17th Gyalwa Karmapa"Buddhism is a way of life through which we develop the qualities of our mind.
This way of life is very unusual, as it is a means to attain happiness without harming others.



Travel Log—Commemorating Shamarpa's Parinirvana with Karmapa in Kalimpong

See the original in French

Monday, June 5, 2017

Times and Recognition

Sunday, June 4th, preparatory rituals continue. The sand mandala is not finished and the mandala makers are busy while we perform the ritual, finishing at the end of the morning. Just about three hours of puja (for those who are familiar with it: we practiced the dakyé – visualization of oneself – and a tsok – a festive offering – of Gyalwa Gyamtso). The whole morning was of course in the presence of the Karmapa who spent a moment after the ritual to take a look at the mandala and its realization.

Each one is awaiting the imminent arrival of the Karmapa

A free afternoon allows me to go meet with the elderly khenpo who inquired about leap years (see the last posting entitled « In Between Times (Stories) ») When the Roman Calendar Comes to the Himalaya). I had carefully prepared a precise answer: I started with the creation of Rome (birth of the first Roman calendar), then continued with Pompulius, the second king of Rome who completed the first calendar. Then I jumped ahead in time to the emperor Julius Cesar (the inventor of the leap year!), finishing with the Pope Gregory at the 16th century. Our man, the khenpo, is enthusiastic and the translator is thoroughly enjoying himself. He asks questions which continue to surprise me a bit: what is the difference between a king and an emperor in the Roman Empire? Another question, less surprising: as I had explained the exact duration of a year (365 days 5 h 48 min, 198 sec), he asked me what the source was. I was struck to see how this scholar, one of the senior khenpos of the shedra at Kalimpong, over the course of an exchange became the student, taking down notes and asking me at times to go a bit slower so that he wouldn’t miss anything.

Monday, June 5, the drupcho begins. We tried, the night before, to have a time, even just approximate for the start of the ritual in the morning. We went to see an authority in the person of the umzé (the chanting master): “We don’t know yet, we have to go see His Holiness (the Karmapa)”. It is 7:30 p.m. At about 9:30 p.m., we manage to get an hour from someone who was more or less certain, because well, no one really knew. So through different sources, I deduced that I ought to be ready at 6:00 a.m.

The tent prepared for the kangyur reading

So, I arrived this morning at 6:00 in the courtyard (like Peïo) : completely deserted. A monk comes by, so I ask and he tells me “probably 7 or 7:30”. So I have a little time to spare. But just to be sure, I ask another monk who comes along and he tells me:
-It’s at 6:00
-But it is 6 :00 !
- Oh, really? Oh, so then at 7:00
- ...

Karmapa attentively looks on at the progression of the mandala

So I came back at 7:00 and Karmapa finally arrived at 7:30. But that’s not the problem. The perpetual vagueness of time begets a question: no one ever knows the time of the next event, but everyone is ready when it begins. I have to admit that that leaves me with a hint of envy and quite appreciative. But this vagueness is circumstantial as these are “events” while the regular schedule of the shedra is precise and constant; the students have no time to dally:

- 5:00 – 6:30 a.m.: rise and study
- 6:30 – 7:30: Manjoushri practice (bodhisattva of knowledge) together in the temple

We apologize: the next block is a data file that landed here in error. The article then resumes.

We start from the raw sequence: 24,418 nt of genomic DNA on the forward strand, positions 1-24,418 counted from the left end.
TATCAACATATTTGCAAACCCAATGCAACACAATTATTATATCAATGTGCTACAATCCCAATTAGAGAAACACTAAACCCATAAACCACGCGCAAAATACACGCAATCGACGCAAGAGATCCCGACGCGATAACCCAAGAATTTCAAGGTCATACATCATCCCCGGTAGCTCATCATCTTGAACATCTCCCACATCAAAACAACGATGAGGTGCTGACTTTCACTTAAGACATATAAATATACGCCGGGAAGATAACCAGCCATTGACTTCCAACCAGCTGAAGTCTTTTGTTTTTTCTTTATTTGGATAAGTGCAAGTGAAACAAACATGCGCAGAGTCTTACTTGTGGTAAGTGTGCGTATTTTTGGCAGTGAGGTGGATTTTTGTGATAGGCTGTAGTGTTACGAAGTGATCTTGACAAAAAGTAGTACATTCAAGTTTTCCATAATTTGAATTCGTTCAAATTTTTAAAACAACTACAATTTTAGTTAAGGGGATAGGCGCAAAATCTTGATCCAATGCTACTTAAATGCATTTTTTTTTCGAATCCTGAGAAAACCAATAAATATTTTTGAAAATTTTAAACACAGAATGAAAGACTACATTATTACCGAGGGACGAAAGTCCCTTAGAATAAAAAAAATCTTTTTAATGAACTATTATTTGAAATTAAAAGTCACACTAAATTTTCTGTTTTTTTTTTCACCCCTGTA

- 7:30 – 8:00: breakfast
- 8:00 – 12:00: coursework and personal study depending on the program
- 12:00 – 1:00 p.m.: lunch
- 1:00 – 3:00: coursework and personal study depending on the program
- 3:00 – 3:30: tea break
- 3:45 – 5:45: debate (two by two, then in groups)
- 6:00 – 7:00: Mahakala practice (ritual for Dharma protectors) together in the temple
- 7:00 – 8:00: dinner
- until 10:00: study
This is their daily schedule, everyday except Sundays and vacation in January, for 12 years.

With the presence of the Karmapa and the drupcho, the hours change and are far less definite. It could be that in the end, we spent 10 hours in the temple today (7:30-12:30 and 14:00 – 19:00), doing continuous rituals with a pause of 10 minutes in the morning and the afternoon. We accomplished the full Gyalwa Gyamtso ritual twice (tsok and Mahakala only in the afternoon).

The finished mandala

While we practiced in the temple, the tent (in plastic) was also prepared as a temple for the reading of the kangyur (the collection of 103 volumes of the Buddha’s words). And those that cannot yet read, they recite mani(s). Everyone is included….

Shamar Rinpoche isn’t mentioned anywhere here, neither during the ritual nor between sessions; regardless, his presence is everywhere. Of course, that is just my own feeling. Nevertheless, when you speak to anyone about Shamarpa in this shedra, the response is naturally imbued with gratitude, because as each one knows, this place exists in great part due to Shamarpa; thanks to him, they are there. They also know that it is Karmapa and very concretely, Jigme Rinpoche who has made the succession possible. This shedra is the fruit of their activity.

Just as the 16th Karmapa, these masters have the view to render the dharma durable. In certain parts of the world, it has to bloom, in other places it needs to be rebuilt, and still others, it needs to be reinforced. In Europe, we have to continue to build and bring it to fruition; here in Kalimpong none of the acquired qualities can be lost. But in one place as in another, it is thanks to the heritage of this lineage that the Dharma is preserved, which means notably that everyone can find the best conditions to practice in the most authentic way possible. That is where the word recognition is not a futile word at all.

Lama Puntso


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